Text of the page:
This passage reminds us of how this hope that can endure and triumph through anything, even the very worst times of all the history of the planet, can be ours each day. In fact we each get this hope by:

A Prescription from The Great Physician

So what possible blessing could ever come from such a desperate condition of affliction and hurt? Look back at this passage because it contains the greatest message of Hope in all of God's Word. This is what our Faithful God offers:

1. His Hope comes to us when we fail—God always offers HIS UNFAILING LOVE:

Lamentations 3:22 "Through the Lord’s mercies we are not consumed, Because His compassions fail not. "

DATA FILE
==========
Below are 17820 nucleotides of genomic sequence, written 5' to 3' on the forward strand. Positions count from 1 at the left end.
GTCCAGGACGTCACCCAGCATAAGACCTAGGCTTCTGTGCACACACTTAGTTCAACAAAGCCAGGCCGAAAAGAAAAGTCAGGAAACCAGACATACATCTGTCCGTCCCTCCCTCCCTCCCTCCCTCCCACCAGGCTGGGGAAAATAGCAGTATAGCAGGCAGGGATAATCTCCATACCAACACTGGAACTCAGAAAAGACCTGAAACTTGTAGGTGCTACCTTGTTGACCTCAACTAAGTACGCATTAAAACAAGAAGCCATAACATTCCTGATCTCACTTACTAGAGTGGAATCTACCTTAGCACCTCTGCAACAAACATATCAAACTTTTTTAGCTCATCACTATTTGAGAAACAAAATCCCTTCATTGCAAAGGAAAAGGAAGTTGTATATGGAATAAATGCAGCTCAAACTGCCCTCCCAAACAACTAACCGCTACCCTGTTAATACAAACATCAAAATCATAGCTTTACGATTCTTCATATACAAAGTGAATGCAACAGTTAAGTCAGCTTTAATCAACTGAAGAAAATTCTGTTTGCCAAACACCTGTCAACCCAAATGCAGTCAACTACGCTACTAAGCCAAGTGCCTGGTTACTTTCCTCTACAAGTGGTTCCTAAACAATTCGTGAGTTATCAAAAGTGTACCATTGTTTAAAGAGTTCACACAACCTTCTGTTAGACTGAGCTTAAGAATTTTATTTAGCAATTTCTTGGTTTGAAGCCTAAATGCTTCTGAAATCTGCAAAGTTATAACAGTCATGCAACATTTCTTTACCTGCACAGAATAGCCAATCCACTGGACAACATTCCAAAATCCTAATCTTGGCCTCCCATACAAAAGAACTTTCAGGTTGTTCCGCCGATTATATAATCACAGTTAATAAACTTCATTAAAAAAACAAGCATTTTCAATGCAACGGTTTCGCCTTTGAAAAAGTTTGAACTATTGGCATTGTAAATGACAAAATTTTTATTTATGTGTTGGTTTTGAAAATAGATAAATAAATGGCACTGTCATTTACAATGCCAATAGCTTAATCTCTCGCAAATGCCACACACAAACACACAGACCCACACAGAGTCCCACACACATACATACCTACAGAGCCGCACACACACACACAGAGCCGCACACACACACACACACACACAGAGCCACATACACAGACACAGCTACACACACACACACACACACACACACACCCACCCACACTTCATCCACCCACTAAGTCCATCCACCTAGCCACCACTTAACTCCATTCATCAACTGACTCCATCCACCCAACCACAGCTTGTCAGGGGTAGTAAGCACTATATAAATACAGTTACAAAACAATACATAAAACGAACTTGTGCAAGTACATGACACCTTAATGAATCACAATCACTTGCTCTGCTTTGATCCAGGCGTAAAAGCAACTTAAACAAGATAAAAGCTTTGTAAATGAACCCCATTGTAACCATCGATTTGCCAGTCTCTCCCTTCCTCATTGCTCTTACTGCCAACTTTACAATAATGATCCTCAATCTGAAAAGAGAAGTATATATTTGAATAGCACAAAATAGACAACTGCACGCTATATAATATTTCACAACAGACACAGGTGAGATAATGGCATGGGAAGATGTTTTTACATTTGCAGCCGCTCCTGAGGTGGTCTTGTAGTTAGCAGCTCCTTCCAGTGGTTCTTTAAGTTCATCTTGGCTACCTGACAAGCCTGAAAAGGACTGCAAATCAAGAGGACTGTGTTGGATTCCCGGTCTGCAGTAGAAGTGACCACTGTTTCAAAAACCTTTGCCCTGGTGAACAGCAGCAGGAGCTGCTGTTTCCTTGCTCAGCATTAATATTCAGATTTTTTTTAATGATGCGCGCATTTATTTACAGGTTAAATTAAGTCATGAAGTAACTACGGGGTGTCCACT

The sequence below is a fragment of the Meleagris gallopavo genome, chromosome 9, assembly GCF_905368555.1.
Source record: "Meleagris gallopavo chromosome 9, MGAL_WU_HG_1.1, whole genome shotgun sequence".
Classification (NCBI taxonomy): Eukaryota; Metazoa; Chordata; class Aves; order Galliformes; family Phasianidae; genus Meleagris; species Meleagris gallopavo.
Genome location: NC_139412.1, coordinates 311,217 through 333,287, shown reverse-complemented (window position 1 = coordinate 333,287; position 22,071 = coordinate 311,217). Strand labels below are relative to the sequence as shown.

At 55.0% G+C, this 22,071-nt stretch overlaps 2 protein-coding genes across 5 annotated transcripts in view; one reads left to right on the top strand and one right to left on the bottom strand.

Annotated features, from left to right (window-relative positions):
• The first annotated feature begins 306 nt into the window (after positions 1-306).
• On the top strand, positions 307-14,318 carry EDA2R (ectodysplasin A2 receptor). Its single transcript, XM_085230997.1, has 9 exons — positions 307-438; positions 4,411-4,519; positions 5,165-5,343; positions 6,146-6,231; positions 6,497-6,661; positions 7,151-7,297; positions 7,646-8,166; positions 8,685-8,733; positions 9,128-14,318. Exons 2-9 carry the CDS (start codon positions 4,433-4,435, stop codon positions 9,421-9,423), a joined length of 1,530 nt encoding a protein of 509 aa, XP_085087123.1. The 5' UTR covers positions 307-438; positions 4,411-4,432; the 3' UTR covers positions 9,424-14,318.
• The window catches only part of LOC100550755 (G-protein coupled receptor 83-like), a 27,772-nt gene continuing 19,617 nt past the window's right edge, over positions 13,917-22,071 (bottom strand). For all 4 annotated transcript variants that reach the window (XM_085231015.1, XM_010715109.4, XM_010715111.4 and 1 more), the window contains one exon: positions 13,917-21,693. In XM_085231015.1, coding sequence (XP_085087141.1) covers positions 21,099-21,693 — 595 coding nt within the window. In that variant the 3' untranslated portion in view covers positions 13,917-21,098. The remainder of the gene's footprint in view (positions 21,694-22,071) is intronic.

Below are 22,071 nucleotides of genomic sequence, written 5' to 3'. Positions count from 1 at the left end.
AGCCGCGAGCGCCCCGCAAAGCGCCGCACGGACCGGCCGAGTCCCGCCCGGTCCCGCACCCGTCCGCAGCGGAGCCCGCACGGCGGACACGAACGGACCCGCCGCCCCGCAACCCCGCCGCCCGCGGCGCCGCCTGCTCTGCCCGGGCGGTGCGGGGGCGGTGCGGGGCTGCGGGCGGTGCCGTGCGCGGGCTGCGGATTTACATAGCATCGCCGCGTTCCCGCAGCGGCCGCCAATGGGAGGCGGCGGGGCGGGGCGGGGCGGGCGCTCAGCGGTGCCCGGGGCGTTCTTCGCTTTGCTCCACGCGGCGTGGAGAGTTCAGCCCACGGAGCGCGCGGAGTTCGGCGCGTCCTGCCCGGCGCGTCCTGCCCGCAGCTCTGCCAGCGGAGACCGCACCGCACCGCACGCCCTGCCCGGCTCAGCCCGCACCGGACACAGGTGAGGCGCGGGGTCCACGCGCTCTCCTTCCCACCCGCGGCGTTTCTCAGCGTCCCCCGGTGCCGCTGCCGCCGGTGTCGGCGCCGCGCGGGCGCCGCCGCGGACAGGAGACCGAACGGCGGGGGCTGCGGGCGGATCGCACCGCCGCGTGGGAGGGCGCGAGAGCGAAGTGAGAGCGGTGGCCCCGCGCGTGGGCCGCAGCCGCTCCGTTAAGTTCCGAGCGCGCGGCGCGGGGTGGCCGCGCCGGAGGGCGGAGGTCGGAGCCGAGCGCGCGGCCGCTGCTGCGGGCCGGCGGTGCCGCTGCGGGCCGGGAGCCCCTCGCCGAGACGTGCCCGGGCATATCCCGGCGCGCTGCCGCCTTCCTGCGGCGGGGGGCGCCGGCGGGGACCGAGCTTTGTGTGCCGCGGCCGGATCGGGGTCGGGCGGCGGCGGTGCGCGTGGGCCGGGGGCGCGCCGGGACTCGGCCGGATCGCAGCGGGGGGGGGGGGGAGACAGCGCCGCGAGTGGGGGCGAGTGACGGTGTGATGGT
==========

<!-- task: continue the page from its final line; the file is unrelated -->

Jeremiah didn’t say he was perfect- he said I know that I am weak and what the Lord revealed to him is even if we fail, God’s love never fails. The Lord’s mercies, his compassions, they fail not. He loves us with an unfailing love.

2. His Hope comes to us when life seems monotonous–look what the Lord promises- HIS DAILY FRESHNESS:

Lamentations 3:23 "They are new every morning; Great is Your faithfulness."

Have you ever thought about how monotonous life could be without God’s faithfulness, His newness and His freshness? My dad did almost exactly the same job for General Motors for 46 years. The same job, at the same plant, every day for almost half a century. That may have been seen as monotonous.